Whatever happened to the “Employee of the Month” award or certificates of appreciation? Apparently, they are too pass? for University Student Union Board of Directors Chairperson Bobby Rodgers.
Rodgers periodically awards his hard-working colleagues with the coveted “Keepin’ It Pimpin'” award.
I understand that in today’s society, people like to be rewarded and feel valued for the work they do. What I don’t understand is why one of the leaders of our USU can’t come up with a more elegant and less chauvinistic name for his award.
March is Women’s History Month, and by giving an award a name like this, Rodgers makes it clear that he didn’t show up to history class on the day women’s issues were being discussed.
The “Keepin’ It Pimpin'” award is given to employees who are exemplary in their jobs, especially in the face of adversity. The trophy is described as a goblet, painted gold, with fake plastic jewels running down its length, bought and decorated by Rodgers.
The first recipient of this eloquent honor was Pan African studies professor Bernardean Broadous. Broadous is the bylaws keeper and faculty representative on the board, and she won the award because she continued to excel at her post, even while dealing with the death of a close family member.
The second beneficiary was junior business law major Joseph Pourshalimy, given to him for his efforts in recruiting members to the board’s various committees. The Board of Directors’ main purposes are to maintain buildings and facilities, to facilitate programs, adopt policies, and to oversee financial matters for the USU in the best interest of students. The board creates and maintains policies through various committees that develop direction for the USU.
Simply put, we all hear the word “pimp” on a near-daily basis in hip-hop songs and on television. The word has become part of our vernacular, and is used to describe someone who is cool or smooth with the ladies.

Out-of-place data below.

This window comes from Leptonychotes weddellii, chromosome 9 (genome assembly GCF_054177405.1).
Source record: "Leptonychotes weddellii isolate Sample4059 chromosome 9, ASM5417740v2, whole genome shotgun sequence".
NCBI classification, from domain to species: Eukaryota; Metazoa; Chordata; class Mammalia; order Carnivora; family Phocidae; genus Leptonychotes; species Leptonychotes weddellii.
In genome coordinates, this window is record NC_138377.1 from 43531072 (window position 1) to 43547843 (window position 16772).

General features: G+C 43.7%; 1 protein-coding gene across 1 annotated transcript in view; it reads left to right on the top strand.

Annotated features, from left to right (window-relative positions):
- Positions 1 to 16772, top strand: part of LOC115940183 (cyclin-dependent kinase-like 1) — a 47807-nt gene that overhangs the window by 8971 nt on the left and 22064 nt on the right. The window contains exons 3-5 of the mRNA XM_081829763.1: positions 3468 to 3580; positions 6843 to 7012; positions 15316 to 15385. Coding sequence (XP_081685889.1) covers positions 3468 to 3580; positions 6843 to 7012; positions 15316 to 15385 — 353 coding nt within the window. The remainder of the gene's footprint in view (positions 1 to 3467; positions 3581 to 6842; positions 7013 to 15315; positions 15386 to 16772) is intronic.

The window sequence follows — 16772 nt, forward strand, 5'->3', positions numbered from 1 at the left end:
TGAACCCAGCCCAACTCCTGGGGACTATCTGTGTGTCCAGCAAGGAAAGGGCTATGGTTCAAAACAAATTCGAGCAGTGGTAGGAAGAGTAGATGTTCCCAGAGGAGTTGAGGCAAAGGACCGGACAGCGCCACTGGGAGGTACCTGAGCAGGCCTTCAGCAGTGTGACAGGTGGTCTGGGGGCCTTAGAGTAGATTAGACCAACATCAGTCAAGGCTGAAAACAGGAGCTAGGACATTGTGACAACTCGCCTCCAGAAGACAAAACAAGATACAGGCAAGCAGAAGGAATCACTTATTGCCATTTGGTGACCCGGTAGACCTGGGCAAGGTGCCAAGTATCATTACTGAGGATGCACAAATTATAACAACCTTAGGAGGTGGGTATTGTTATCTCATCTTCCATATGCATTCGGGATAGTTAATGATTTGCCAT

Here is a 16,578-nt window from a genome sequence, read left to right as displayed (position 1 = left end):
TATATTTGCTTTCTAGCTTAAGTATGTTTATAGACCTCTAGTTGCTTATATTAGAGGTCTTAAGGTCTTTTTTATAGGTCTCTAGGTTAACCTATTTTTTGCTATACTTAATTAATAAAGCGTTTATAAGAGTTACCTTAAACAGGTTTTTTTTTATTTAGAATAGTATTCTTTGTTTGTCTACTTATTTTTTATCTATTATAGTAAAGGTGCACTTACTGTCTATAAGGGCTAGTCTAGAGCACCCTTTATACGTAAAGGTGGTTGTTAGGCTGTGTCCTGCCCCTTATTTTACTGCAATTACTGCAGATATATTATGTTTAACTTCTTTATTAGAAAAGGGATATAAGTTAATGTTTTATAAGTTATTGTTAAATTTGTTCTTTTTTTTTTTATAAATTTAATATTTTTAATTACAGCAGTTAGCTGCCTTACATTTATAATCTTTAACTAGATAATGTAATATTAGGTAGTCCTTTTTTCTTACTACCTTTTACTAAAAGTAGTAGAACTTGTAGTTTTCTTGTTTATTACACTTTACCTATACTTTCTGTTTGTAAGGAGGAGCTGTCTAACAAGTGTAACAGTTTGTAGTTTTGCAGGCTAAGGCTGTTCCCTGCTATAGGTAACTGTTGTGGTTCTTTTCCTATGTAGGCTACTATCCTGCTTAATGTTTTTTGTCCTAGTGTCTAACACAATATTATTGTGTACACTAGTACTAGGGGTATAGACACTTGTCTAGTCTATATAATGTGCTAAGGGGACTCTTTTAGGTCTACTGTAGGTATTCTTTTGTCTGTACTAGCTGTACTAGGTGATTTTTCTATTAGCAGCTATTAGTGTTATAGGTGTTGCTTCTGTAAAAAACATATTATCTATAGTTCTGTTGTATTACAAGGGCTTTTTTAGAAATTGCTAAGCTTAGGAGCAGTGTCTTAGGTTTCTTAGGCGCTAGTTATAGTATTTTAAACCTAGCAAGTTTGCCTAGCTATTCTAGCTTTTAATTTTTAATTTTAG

But “pimp” is a word that’s thrown around without any thought to what it actually means. Using the word so loosely implies insensitivity to women’s struggles over hundreds of years, and of the very real struggles women face today in this country and around the world.
Pimping is rampant in Asian countries, where, according to The Center for the Protection of Children’s Rights, nearly 800,000 young girls under the age of 11 work as prostitutes. The Viva Network estimates that nearly 50 percent of those young girls are HIV-positive. And in the United States, it is estimated that there are about 100,000 child prostitutes.
All of these young girls are bought and sold as if they are property, their sexuality and innocence sold for profit by their pimps.
Clearly, Rodgers doesn’t mean to demean women or imply that he endorses prostitution. Certainly, though, he doesn’t understand the implications of the word. His ignorance really shines through when you realize that he gave such an award to a female professor.
It’s the kind of mindset Rodgers displays that perpetuates inequality amongst men and women. Call me a poor sport, but when the chairperson of our Student Union’s Board of Directors displays such insensitivity to women’s issues, it is an embarrassment, both for him, and for CSUN.